• An offending post might violate a website or web hosting company’s “Terms of Service” policy. Check with its webmaster and appeal to the company’s sense of fairness.

• Use search engine optimization to push the offending post off a search engine’s first page.

• A Doe subpoena is often served on an online service provider or for the purpose of identifying the author of an anonymous post. Most jurisdictions permit a plaintiff who does not yet know a defendant’s identity to file suit against John Doe and then use the tools of the discovery process to seek the defendant’s true name.

• Ripoff Report has a fee-based corporate advocacy business remediation and customer satisfaction program at Caveat emptor.

• Yelp offers what it calls a free business account at to reply to negative reviews.

• Pissed Consumer also offers a fee-based remediation service at www.pissed, but once again, caveat emptor.

If all else fails, there are commercial services that will go to bat for you, including Reputation Rhino and The latter has been advertising heavily over the airwaves. It promises to help people control their online lives by monitoring the Web, finding and removing what can be deleted and suppressing any negative content that shows up high in your search results. The service also offers to create custom profiles and other content for you or your business to build a positive online presence.

Previously known as ReputationDefender, its basic monitoring service starts at $99 a month and increases, depending on what you want it to do.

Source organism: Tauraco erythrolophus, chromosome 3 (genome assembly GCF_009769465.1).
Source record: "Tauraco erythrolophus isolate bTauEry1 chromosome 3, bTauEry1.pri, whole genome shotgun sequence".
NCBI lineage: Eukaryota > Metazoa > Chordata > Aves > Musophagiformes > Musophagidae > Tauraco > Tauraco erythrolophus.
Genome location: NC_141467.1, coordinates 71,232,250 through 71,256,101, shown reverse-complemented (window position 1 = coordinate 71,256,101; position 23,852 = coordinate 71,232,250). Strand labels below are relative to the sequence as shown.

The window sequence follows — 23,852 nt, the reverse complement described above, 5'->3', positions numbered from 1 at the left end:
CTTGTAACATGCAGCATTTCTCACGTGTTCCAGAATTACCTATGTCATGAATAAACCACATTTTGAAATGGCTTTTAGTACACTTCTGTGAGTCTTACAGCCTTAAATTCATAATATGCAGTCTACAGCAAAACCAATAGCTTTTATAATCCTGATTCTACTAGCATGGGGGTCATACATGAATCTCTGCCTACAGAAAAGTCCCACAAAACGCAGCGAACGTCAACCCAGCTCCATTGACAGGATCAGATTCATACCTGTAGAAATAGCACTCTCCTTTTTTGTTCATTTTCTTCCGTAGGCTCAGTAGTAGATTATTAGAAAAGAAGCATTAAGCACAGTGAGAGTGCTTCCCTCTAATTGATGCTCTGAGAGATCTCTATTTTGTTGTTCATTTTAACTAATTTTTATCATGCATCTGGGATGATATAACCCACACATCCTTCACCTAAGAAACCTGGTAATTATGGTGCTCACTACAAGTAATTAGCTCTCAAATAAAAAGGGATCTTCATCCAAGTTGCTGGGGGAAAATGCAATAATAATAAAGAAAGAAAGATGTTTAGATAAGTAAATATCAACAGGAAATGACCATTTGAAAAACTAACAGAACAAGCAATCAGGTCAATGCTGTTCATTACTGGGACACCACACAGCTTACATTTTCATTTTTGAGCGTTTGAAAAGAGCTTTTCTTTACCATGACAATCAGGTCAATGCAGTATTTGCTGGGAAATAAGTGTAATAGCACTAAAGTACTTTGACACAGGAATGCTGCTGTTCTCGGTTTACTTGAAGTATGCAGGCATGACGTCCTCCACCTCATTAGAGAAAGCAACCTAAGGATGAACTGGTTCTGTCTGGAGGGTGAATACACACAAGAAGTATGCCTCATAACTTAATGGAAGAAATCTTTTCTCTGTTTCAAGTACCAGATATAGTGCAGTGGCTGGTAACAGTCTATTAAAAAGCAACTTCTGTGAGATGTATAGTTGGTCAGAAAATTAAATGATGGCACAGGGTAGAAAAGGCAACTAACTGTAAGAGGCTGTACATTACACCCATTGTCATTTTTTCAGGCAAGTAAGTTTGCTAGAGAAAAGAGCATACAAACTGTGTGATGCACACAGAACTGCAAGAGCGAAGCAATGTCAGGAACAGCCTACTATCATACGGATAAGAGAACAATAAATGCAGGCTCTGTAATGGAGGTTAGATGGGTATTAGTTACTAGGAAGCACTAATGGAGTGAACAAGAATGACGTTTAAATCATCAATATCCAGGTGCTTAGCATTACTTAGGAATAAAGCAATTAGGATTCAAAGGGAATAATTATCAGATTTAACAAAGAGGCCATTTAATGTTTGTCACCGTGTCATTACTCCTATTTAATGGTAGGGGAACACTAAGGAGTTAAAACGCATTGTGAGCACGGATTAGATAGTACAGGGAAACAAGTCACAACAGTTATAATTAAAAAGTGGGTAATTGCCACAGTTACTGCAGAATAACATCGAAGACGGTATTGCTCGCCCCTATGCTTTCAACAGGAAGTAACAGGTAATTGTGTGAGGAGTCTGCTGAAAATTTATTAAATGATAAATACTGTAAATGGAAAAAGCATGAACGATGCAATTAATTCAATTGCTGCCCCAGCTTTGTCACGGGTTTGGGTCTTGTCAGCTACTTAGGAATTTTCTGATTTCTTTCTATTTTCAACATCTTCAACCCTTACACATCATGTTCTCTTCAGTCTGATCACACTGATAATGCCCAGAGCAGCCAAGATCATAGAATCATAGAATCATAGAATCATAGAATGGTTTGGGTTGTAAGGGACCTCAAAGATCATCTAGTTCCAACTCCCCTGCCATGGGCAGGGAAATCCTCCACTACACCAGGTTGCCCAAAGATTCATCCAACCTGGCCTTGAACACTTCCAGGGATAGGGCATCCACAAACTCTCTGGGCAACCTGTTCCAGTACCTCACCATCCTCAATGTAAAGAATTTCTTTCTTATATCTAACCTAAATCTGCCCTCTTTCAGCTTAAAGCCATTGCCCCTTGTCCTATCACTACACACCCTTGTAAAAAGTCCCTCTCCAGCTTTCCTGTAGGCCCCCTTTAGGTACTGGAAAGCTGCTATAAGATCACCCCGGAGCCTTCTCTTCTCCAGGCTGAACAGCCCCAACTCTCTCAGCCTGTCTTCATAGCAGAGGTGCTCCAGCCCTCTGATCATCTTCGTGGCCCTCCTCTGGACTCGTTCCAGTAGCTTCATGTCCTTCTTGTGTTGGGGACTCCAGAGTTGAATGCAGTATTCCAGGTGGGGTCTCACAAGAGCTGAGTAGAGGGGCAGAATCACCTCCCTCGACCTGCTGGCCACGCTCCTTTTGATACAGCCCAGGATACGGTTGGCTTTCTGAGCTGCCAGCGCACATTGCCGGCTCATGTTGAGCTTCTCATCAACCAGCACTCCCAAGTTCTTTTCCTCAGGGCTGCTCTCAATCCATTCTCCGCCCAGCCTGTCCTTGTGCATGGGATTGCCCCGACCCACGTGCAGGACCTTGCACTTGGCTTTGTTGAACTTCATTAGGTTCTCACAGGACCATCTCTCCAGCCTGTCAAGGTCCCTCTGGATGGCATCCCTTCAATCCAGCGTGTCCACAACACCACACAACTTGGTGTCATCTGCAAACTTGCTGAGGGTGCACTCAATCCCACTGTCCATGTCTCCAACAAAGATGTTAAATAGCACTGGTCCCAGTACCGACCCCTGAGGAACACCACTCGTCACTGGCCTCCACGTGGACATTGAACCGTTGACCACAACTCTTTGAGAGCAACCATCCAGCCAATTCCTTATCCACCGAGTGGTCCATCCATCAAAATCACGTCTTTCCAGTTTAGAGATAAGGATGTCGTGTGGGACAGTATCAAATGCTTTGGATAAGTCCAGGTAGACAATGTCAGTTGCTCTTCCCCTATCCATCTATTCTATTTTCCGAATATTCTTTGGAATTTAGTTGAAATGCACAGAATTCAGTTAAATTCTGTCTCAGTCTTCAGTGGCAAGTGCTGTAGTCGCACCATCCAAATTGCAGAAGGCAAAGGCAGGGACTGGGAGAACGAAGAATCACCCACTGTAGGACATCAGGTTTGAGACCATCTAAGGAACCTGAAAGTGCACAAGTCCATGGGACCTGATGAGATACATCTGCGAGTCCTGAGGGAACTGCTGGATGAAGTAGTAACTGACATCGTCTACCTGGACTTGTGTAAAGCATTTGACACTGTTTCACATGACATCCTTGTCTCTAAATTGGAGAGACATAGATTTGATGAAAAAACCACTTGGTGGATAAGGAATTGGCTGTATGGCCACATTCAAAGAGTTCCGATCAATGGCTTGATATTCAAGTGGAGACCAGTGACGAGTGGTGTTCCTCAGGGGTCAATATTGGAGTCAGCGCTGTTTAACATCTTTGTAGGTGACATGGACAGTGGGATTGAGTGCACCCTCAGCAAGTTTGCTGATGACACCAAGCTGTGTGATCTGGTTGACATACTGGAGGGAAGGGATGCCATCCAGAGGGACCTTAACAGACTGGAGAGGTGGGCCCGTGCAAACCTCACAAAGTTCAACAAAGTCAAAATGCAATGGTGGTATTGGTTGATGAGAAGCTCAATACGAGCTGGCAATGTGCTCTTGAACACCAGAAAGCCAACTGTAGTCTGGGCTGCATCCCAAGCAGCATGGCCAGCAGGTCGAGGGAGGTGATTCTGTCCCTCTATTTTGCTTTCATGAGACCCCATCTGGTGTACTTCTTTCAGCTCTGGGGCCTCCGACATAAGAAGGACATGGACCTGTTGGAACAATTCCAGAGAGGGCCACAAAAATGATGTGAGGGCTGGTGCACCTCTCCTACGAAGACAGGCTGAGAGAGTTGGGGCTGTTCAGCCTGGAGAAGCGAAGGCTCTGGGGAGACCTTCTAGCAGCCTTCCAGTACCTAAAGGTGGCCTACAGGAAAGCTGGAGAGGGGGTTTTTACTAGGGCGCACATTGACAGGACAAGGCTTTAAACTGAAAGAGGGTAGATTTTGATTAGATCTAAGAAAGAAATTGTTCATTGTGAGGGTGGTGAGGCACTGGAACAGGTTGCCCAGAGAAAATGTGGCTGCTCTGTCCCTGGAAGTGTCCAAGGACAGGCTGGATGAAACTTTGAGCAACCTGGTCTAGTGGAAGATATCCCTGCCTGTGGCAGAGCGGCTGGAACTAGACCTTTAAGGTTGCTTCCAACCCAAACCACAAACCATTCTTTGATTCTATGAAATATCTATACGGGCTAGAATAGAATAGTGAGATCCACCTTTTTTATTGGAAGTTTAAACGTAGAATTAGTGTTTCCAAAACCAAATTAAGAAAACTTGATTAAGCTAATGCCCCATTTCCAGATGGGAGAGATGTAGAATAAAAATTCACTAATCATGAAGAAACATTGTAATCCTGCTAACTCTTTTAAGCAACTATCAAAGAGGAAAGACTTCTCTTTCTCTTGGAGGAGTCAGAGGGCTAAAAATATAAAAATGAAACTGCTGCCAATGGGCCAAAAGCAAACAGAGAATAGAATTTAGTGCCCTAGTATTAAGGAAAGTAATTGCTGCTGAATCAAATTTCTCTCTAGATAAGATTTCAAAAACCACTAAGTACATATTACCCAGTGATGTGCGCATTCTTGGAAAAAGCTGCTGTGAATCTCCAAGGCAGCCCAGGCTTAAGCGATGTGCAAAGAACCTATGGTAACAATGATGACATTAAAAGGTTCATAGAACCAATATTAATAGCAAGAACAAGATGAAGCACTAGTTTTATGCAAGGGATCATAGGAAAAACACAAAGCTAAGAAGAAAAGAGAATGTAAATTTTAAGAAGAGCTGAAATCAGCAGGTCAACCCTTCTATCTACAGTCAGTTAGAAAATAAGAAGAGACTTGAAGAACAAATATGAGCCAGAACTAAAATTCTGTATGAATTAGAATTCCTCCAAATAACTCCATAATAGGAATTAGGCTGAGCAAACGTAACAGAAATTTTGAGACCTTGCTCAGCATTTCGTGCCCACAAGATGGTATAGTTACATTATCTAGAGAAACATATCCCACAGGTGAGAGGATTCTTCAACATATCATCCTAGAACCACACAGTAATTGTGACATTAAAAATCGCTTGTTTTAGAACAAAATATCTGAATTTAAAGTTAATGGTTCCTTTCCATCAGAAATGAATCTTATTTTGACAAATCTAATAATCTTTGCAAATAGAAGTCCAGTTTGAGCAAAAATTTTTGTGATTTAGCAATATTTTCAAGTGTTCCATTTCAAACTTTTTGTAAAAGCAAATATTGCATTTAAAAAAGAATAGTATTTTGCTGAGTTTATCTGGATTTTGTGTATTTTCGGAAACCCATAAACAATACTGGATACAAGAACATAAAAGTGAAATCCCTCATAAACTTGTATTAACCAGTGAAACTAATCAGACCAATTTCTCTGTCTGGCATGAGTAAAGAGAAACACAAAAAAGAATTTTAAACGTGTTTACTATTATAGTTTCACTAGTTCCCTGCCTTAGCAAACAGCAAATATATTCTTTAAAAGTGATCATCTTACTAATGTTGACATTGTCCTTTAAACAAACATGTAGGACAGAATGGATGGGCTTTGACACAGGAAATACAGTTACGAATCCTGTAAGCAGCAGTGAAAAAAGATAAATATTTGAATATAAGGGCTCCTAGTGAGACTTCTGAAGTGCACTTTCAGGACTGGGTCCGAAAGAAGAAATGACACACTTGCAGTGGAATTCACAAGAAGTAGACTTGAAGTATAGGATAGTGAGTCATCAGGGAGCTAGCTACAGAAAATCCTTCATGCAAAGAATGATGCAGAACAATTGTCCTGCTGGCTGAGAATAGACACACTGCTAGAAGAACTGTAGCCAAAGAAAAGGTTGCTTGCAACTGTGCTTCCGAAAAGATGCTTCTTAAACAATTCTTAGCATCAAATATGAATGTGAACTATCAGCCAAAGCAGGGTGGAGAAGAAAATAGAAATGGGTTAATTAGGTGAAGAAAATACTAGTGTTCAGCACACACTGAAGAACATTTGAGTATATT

Surprisingly, it seems that even this watchdog can’t control the hounds. Although a Google search for reviews of places the company’s website at the top of the page, the page also contains a link to one very unhappy customer who apparently was never satisfied when doing business with ReputationDefender in 2009.

To make matters worse, he’s joined by a number of equally opinionated souls venting their warnings on the Pissed Consumer website. Although we know — all too well — that you can’t please all the people all the time, the unfortunate truth is that there’s a brave new world out there, and sooner rather than later it would be smart to start building a defense against it.

Michael Sciulla is president of Credibility & Company Communications, as well as vice president of Marine Marketers of America and a member of the board of directors of both Boating Writers International and Marine Marketers of America. During a 28-year career at BoatUS he built the association’s brand as membership grew from 30,000 to 650,000.

This article originally appeared in the May 2012 issue.